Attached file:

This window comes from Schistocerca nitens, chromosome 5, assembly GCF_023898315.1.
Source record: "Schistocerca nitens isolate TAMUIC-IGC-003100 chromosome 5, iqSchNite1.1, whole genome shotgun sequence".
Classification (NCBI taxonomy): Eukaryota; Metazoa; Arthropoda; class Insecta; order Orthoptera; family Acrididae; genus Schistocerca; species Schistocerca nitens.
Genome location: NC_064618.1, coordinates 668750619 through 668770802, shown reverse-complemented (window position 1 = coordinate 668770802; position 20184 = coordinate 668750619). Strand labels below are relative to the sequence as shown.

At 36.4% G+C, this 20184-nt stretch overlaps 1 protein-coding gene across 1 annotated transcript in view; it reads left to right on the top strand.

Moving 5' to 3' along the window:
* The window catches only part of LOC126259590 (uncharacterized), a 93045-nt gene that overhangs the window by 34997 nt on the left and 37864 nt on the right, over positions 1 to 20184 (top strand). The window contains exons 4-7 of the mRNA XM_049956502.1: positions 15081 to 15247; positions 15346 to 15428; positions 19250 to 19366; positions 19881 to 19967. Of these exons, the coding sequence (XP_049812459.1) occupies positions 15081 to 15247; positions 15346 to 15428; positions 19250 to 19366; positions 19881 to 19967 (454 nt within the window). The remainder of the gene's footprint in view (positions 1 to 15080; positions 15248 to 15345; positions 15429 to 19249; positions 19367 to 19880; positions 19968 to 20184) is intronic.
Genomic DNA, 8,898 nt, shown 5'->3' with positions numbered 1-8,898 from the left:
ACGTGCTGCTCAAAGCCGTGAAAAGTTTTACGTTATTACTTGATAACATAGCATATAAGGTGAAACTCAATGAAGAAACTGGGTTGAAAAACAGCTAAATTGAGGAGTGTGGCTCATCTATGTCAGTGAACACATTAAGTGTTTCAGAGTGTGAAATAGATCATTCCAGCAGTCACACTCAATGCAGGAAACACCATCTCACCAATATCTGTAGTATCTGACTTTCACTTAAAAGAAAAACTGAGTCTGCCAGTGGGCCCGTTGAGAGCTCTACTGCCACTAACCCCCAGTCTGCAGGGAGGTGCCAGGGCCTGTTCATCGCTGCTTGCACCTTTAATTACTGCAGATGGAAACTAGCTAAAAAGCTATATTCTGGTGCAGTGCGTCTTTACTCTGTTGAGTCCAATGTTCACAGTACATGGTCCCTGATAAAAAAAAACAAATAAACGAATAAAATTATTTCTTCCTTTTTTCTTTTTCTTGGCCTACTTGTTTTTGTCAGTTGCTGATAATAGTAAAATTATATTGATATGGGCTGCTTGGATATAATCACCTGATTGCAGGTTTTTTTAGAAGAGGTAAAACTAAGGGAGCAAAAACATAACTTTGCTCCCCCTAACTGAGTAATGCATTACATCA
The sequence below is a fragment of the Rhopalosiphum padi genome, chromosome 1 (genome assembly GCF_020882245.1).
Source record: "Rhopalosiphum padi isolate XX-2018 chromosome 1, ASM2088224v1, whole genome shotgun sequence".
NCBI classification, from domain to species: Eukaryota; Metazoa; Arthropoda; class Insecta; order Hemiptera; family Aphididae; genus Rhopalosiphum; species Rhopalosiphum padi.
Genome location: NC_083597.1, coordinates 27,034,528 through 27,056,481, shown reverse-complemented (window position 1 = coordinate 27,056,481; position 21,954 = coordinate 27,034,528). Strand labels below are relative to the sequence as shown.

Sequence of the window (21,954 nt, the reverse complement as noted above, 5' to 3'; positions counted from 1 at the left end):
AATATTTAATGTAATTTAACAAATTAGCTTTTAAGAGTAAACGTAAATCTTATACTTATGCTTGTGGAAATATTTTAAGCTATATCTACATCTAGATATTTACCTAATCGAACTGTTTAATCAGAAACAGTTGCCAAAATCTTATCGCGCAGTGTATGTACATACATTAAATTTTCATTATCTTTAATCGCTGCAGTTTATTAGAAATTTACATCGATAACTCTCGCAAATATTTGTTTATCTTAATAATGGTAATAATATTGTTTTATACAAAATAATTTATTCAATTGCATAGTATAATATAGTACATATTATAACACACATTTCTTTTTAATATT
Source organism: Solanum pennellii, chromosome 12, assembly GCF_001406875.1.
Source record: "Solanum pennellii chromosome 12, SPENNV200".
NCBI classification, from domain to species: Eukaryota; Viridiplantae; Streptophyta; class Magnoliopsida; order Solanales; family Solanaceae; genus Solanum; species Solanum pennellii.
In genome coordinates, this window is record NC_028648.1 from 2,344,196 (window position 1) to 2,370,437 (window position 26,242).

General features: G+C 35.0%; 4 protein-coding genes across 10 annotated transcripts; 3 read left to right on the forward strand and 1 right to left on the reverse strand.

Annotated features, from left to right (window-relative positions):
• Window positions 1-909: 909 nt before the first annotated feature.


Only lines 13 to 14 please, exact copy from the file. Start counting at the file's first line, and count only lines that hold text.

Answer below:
Genome location: NC_083597.1, coordinates 27,034,528 through 27,056,481, shown reverse-complemented (window position 1 = coordinate 27,056,481; position 21,954 = coordinate 27,034,528). Strand labels below are relative to the sequence as shown.

Sequence of the window (21,954 nt, the reverse complement as noted above, 5' to 3'; positions counted from 1 at the left end):